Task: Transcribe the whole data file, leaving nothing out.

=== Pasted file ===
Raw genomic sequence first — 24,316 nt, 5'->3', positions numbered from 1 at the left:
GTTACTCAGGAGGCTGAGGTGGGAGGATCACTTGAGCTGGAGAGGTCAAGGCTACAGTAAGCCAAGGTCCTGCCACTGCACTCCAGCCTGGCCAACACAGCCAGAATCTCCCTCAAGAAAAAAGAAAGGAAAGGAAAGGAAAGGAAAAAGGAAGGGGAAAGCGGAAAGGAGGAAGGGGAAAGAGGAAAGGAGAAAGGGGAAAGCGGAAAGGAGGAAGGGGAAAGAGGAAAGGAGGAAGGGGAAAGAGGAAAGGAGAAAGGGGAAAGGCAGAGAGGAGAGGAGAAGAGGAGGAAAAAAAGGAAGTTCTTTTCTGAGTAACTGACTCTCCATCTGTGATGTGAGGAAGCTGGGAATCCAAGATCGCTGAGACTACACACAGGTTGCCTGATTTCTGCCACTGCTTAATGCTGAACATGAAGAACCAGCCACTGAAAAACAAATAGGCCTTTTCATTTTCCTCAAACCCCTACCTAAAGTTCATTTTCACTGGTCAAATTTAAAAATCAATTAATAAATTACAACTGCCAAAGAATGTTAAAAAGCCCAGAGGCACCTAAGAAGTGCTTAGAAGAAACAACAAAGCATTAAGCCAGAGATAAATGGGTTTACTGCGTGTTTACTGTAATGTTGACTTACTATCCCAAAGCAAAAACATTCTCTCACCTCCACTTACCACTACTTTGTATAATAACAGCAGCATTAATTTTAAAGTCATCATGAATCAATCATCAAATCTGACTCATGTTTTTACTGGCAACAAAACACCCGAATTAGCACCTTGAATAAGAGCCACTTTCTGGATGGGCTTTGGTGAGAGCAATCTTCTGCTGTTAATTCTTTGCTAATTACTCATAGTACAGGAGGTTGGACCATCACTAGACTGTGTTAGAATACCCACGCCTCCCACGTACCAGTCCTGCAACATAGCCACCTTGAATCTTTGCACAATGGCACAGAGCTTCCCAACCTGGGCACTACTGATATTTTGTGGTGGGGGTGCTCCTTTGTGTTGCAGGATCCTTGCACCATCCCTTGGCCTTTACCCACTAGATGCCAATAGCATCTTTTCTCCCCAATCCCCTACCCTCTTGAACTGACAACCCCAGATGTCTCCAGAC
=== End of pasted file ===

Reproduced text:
Raw genomic sequence first — 24,316 nt, 5'->3', positions numbered from 1 at the left:
GTTACTCAGGAGGCTGAGGTGGGAGGATCACTTGAGCTGGAGAGGTCAAGGCTACAGTAAGCCAAGGTCCTGCCACTGCACTCCAGCCTGGCCAACACAGCCAGAATCTCCCTCAAGAAAAAAGAAAGGAAAGGAAAGGAAAGGAAAAAGGAAGGGGAAAGCGGAAAGGAGGAAGGGGAAAGAGGAAAGGAGAAAGGGGAAAGCGGAAAGGAGGAAGGGGAAAGAGGAAAGGAGGAAGGGGAAAGAGGAAAGGAGAAAGGGGAAAGGCAGAGAGGAGAGGAGAAGAGGAGGAAAAAAAGGAAGTTCTTTTCTGAGTAACTGACTCTCCATCTGTGATGTGAGGAAGCTGGGAATCCAAGATCGCTGAGACTACACACAGGTTGCCTGATTTCTGCCACTGCTTAATGCTGAACATGAAGAACCAGCCACTGAAAAACAAATAGGCCTTTTCATTTTCCTCAAACCCCTACCTAAAGTTCATTTTCACTGGTCAAATTTAAAAATCAATTAATAAATTACAACTGCCAAAGAATGTTAAAAAGCCCAGAGGCACCTAAGAAGTGCTTAGAAGAAACAACAAAGCATTAAGCCAGAGATAAATGGGTTTACTGCGTGTTTACTGTAATGTTGACTTACTATCCCAAAGCAAAAACATTCTCTCACCTCCACTTACCACTACTTTGTATAATAACAGCAGCATTAATTTTAAAGTCATCATGAATCAATCATCAAATCTGACTCATGTTTTTACTGGCAACAAAACACCCGAATTAGCACCTTGAATAAGAGCCACTTTCTGGATGGGCTTTGGTGAGAGCAATCTTCTGCTGTTAATTCTTTGCTAATTACTCATAGTACAGGAGGTTGGACCATCACTAGACTGTGTTAGAATACCCACGCCTCCCACGTACCAGTCCTGCAACATAGCCACCTTGAATCTTTGCACAATGGCACAGAGCTTCCCAACCTGGGCACTACTGATATTTTGTGGTGGGGGTGCTCCTTTGTGTTGCAGGATCCTTGCACCATCCCTTGGCCTTTACCCACTAGATGCCAATAGCATCTTTTCTCCCCAATCCCCTACCCTCTTGAACTGACAACCCCAGATGTCTCCAGAC